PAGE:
Vandalism at Dillon post office has led to restricted hours, frustrated customers

Postal official says vandal broke sliding door dividing retail section from lobby, leading to building closure.

The Dillon post office is pictured Friday, March 11, 2022. The Dillon location, along with other locations across Summit County, has had issues with staffing leading to decreased service levels.
Jenna deJong/Summit Daily News

The Dillon post office has restricted its lobby hours after recent acts of vandalism, prompting frustration from some residents who have arrived to pick up packages or check their mailboxes only to find the building closed.

In interviews, residents expressed concerns about a lack of communication from the post office about the new hours, the length of lines to pick up packages during the busy holiday season and people’s ability to access bills or prescriptions that come in the mail.

The current lobby and retail hours for the postal building at 500 Lake Dillon Drive are 9 a.m. to 5 p.m. Monday through Friday, according to an email from David Rupert, a spokesperson for the United States Postal Service. On Saturdays, the lobby and retail areas will be open from 10 a.m. to noon., Rupert said.

The building has also been closed from about 12:30 to 2 p.m. for lunch some days, according to reports from residents and a sign on the door Wednesday morning, Dec. 28. As of Thursday evening, Rupert could not confirm whether the building will be closed regularly during those lunch hours.

Damage to the sliding divider between the lobby and retail services has meant that the lobby can’t remain open when staff are not in the building, leading to the restriction in hours, he said in the Thursday email.

At first, post office officials thought the sliding divider could be repaired, Rupert said, but they have since learned that the office will have to order another door. He said it could take another two to four weeks for the new door to arrive.

“We continue to press for faster production and delivery of this door knowing the impact it has on our customers,” Rupert said in the email. “This is a terrible inconvenience at the busiest time of year for our customers, and we’re deeply apologetic.”

Rupert said that there should be a sign at the post office indicating its restricted hours and that is being worked on immediately. As of Wednesday morning, when a Summit Daily reporter stopped at the building, there was no such signage.

Around Dec. 14, parts of the lobby were defaced and spray painted, the exterior doors to the building were damaged and the sliding divider separating the lobby from the retail services was broken, a Postal Service spokesperson previously said.

The spokesperson at the time said the incident was being investigated as a break-in due to the amount of damage, but Rupert said the Postal Service now believes it was just extensive vandalism.

A Dillon resident, who declined to share his name, brought a chair to wait in line at the Dillon Post Office on Wednesday, Dec. 28.
Ryan Spencer/Summit Daily

On Wednesday morning, more than a dozen people waited in line to pick up packages. One man had brought a folding chair with him so he could sit while he waited.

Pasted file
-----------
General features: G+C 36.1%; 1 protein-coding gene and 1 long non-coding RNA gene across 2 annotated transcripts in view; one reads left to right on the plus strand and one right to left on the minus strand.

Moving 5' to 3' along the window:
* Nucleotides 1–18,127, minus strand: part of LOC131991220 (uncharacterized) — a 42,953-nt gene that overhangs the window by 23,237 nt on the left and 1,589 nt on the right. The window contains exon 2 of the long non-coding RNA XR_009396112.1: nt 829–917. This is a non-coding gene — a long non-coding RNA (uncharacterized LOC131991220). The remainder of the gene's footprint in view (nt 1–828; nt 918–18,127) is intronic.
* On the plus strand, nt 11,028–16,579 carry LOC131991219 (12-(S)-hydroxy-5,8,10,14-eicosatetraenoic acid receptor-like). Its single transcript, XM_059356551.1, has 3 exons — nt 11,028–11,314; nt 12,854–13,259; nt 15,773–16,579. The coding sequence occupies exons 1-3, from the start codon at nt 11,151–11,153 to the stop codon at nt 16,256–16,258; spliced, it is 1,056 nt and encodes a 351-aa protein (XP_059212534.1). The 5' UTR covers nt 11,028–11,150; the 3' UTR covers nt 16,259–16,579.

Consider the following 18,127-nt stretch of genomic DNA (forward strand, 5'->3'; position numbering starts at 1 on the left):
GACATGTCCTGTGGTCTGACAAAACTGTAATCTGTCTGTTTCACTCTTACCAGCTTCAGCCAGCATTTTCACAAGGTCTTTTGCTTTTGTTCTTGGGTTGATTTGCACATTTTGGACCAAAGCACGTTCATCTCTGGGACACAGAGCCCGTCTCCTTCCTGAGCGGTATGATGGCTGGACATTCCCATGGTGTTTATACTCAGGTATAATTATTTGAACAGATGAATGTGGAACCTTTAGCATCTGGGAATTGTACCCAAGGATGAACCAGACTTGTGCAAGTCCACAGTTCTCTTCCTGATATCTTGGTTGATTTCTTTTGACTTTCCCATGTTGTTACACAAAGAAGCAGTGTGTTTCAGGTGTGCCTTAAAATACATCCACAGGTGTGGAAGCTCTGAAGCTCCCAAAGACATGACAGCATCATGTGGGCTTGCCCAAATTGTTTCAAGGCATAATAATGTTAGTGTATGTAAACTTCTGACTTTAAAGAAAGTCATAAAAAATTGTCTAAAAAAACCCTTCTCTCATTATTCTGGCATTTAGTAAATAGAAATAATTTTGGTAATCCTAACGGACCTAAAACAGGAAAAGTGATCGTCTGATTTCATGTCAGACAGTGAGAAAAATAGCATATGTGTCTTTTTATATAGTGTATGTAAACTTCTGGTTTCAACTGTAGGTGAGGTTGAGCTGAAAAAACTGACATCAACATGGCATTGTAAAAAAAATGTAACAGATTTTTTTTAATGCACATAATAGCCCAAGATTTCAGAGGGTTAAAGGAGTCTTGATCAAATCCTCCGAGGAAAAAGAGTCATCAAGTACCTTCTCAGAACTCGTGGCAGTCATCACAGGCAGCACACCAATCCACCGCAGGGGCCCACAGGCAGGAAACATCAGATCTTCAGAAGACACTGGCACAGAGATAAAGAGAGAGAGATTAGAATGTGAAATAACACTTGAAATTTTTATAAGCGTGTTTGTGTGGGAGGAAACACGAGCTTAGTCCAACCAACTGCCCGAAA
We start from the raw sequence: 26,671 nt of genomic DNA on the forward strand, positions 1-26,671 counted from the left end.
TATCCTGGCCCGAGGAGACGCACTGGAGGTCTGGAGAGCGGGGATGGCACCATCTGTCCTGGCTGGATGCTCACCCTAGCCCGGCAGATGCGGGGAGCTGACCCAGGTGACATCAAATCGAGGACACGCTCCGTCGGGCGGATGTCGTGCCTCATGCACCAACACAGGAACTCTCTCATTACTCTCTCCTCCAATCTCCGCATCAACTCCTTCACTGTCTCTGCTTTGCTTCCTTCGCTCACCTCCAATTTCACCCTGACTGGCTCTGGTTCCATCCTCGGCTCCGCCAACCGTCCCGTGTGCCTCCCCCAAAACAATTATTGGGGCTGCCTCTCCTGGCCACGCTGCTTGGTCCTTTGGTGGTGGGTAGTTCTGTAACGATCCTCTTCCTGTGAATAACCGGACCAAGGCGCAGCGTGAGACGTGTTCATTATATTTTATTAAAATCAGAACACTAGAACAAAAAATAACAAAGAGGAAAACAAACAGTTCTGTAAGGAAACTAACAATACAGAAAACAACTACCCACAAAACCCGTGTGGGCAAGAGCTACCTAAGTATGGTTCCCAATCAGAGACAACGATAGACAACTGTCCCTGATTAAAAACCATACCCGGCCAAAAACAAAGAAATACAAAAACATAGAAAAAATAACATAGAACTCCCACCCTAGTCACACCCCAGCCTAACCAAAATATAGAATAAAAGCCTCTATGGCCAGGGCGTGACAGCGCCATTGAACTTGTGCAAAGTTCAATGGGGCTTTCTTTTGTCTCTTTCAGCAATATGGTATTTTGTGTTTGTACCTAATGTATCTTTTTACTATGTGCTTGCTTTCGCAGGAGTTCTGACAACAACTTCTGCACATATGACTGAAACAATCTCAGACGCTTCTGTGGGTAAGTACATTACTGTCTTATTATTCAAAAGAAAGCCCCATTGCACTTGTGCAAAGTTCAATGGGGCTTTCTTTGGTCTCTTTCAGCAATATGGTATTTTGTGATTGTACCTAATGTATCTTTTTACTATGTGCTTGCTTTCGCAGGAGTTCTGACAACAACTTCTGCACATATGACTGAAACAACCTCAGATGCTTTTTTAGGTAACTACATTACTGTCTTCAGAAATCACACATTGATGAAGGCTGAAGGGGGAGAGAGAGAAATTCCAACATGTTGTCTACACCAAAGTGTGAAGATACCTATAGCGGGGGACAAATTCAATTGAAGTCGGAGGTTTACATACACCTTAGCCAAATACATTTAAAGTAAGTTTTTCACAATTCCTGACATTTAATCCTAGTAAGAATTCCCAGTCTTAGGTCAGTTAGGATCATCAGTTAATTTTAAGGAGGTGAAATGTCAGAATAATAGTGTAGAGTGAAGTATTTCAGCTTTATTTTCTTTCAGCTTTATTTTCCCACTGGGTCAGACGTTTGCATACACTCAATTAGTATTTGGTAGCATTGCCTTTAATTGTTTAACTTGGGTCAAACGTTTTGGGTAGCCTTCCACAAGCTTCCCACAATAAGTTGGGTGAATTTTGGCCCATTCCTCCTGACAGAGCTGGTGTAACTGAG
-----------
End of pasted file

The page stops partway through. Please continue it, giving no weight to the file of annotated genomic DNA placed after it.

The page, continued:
“Coming here, you have to be willing to spend at least an hour,” said Marin Oschmann, who had come to pick up a package and send a Christmas gift.

Oschmann said she’s had the slip to pick up her package since Dec. 22 and had tried a couple of times to pick it up before, but this was her first success.

“I think it’s just kind of what you get in a mountain town,” she said.

But Gaylyn Meyers, who was also in line to pick up a package, said, “Why can’t they get mail delivered to our houses?”

Valerie Thisted agreed: “It’s really sad. We all pay taxes, but the services we get, there’s such a disparity.”

Though Meyers said she knew the long wait times and vandalism resulting in closures wasn’t the fault of post office staff, she expressed frustration with the fact that there were no signs indicating when the lobby can and can’t be accessed.

Tara Birmingham said she keeps getting yellow slips in her P.O. box, so she keeps having to wait in line. She described long waits, from 45 minutes to over an hour.

And another woman waiting to pick up a package, Amy Boutwell, said, “It gets worse every year, I feel like.”

Rupert said staffing-wise the Dillon post office is currently about five clerks short but has received help from the surrounding area and Denver metro area. The damage to the exterior doors has meant chains had to be used to keep the doors shut, he said, but repairs to those doors were made Wednesday.

In a phone interview, Joel Schwartzman, a local rabbi, also expressed frustration at the lack of communication from the post office about their changed hours. Schwartzman, a military veteran, said many veterans like himself are required to get their prescription medications through the mail.

While the change in hours has not impacted his access to prescription medications, he said he worries that others could be affected. But whether customers are trying to pick up their meds or just receive holiday mail, the Dillon post office has been hard for everyone to access these past few weeks, he said.

“They ruined the holiday for a lot of people up here,” Schwartzman said. “I don’t know why. But they did, and that’s sad.”

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